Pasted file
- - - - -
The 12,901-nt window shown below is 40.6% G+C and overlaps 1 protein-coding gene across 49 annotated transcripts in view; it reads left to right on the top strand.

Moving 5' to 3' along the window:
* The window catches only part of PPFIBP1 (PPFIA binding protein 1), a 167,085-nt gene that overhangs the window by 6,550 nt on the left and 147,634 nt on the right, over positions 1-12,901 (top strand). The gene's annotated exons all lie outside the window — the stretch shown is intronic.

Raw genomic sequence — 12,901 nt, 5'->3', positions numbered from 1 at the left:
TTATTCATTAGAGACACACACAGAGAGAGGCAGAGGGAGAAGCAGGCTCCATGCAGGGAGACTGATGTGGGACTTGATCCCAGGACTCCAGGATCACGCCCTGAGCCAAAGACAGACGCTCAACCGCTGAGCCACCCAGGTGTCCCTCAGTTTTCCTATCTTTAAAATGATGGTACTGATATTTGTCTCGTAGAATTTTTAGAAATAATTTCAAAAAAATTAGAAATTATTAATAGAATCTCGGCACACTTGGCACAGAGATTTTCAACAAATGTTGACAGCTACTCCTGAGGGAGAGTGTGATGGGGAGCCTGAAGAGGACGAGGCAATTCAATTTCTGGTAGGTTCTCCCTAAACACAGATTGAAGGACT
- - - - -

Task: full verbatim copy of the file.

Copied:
The 12,901-nt window shown below is 40.6% G+C and overlaps 1 protein-coding gene across 49 annotated transcripts in view; it reads left to right on the top strand.

Moving 5' to 3' along the window:
* The window catches only part of PPFIBP1 (PPFIA binding protein 1), a 167,085-nt gene that overhangs the window by 6,550 nt on the left and 147,634 nt on the right, over positions 1-12,901 (top strand). The gene's annotated exons all lie outside the window — the stretch shown is intronic.

Raw genomic sequence — 12,901 nt, 5'->3', positions numbered from 1 at the left:
TTATTCATTAGAGACACACACAGAGAGAGGCAGAGGGAGAAGCAGGCTCCATGCAGGGAGACTGATGTGGGACTTGATCCCAGGACTCCAGGATCACGCCCTGAGCCAAAGACAGACGCTCAACCGCTGAGCCACCCAGGTGTCCCTCAGTTTTCCTATCTTTAAAATGATGGTACTGATATTTGTCTCGTAGAATTTTTAGAAATAATTTCAAAAAAATTAGAAATTATTAATAGAATCTCGGCACACTTGGCACAGAGATTTTCAACAAATGTTGACAGCTACTCCTGAGGGAGAGTGTGATGGGGAGCCTGAAGAGGACGAGGCAATTCAATTTCTGGTAGGTTCTCCCTAAACACAGATTGAAGGACT